On February 1, 2017, the World Wide Web Consortium (W3C) officially announced its merger with the International Digital Publishing Forum (IDPF), stating in a press release that “the vision to align Publishing and Web technologies and create a new roadmap for the future of publishing became official today.” A global standards organization that develops Web →
We at OBS saw the XML spider approaching twenty years ago, and talked about it at the Summer Publishing Institute at the University of Virginia in 1997. Today, Enterprise Content Management systems are a multi-billion-dollar industry that’s growing at 15% per year.
Figure: “The XML Spider”: With a database of content tagged in XML, a publisher can code once and use many times, opening up new revenue streams through re-purposing their content. Please note: this is an archival document showing XML-centric workflow that was created by Laura Fillmore in 1997 as part of her presentations at the University of Virginia Summer Publishing Institute. It’s in need of updating!
A major instance of just such an update came recently with the Copyright Clearance Center’s acquisition of Ixxus, a publishing solutions provider. Together, the CCC and Ixxus are creating a revolutionary content management system that enables publishers to create a live hive of inter-operable content, chunked to the least common denominator. This “single source of truth” serves to centralize and standardize the publishing process, from file management to workflows to distribution and beyond. Pedagogical interface (PI), here we come!
On December 21, book traditionalists celebrated an apparent increase in this year’s sales of printed books. But the 2% rise in sales reported by Nielsen BookScan – which constitutes a major success in the foundering book industry – unfortunately has more to do with adult coloring books and ebook price negotiations than it does with →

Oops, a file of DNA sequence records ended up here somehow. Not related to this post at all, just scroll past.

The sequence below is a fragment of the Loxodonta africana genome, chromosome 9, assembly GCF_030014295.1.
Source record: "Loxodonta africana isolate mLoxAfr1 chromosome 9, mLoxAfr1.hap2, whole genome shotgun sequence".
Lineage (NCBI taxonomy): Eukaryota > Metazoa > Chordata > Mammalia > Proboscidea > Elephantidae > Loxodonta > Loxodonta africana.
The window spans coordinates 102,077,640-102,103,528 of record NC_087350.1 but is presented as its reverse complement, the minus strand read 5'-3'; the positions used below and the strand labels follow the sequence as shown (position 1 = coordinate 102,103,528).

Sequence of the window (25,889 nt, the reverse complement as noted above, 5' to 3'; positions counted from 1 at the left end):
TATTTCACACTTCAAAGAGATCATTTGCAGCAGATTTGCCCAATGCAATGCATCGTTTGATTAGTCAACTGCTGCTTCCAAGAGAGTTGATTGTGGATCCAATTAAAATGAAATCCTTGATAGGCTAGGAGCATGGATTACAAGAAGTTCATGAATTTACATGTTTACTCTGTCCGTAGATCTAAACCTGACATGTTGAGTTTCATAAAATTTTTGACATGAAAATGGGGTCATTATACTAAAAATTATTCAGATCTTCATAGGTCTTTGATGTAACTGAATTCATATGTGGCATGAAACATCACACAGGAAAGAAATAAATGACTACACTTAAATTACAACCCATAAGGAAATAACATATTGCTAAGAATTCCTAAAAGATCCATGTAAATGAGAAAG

Having traveled the world as a publishing innovator and leader, OBS president Laura Fillmore is no stranger to hopping the pond. That said, she is very much looking forward to attending the London Book Fair this month — especially the Research and Scholarly Forum. The London Book Fair is one of the world’s largest and most influential publishing conferences, and is →
Since the dawn of the Kindle and the consequent boom in ebook sales, it has appeared that the days of traditional print books are numbered. As technology evolves and the e-reader market expands to include more devices – perhaps most notably, the iPad – more and more consumers seem to be making the switch from →
Earlier this year, Adobe made a shocking announcement: with the July ’14 release of Adobe Digital Editions 3.0, and the attendant upgrade to its Digital Rights Management (DRM) encryption system, the majority of e-reader applications will no longer be able to read purchased eBooks. In layman’s terms, this means that the digital bookshelf you have →